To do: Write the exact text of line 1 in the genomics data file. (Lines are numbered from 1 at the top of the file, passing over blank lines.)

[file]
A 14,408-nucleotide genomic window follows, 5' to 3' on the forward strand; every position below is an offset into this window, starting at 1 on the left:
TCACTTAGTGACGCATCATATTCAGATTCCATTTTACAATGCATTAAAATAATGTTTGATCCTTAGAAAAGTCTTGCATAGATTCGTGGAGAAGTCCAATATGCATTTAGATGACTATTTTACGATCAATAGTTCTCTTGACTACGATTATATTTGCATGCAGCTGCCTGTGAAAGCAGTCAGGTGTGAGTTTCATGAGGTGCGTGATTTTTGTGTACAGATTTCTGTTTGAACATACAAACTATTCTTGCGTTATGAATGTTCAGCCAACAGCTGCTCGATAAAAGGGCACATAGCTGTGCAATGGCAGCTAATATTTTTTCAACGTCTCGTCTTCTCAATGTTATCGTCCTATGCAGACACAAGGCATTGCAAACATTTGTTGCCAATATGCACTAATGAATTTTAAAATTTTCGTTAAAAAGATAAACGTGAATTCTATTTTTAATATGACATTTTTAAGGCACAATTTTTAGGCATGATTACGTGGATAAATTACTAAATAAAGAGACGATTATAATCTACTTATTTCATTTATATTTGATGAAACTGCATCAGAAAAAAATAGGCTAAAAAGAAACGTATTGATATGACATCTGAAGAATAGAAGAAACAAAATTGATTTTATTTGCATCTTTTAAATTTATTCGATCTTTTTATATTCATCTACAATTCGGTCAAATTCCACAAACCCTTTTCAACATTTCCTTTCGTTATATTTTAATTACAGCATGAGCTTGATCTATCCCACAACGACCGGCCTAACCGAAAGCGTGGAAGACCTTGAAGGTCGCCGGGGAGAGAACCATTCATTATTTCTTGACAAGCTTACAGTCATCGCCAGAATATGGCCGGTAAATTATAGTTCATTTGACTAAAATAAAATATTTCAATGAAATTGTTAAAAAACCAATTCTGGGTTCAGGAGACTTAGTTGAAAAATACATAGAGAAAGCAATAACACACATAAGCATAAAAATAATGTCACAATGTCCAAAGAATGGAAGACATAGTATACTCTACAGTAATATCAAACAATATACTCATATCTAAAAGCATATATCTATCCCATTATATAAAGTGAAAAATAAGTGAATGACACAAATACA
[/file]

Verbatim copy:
A 14,408-nucleotide genomic window follows, 5' to 3' on the forward strand; every position below is an offset into this window, starting at 1 on the left: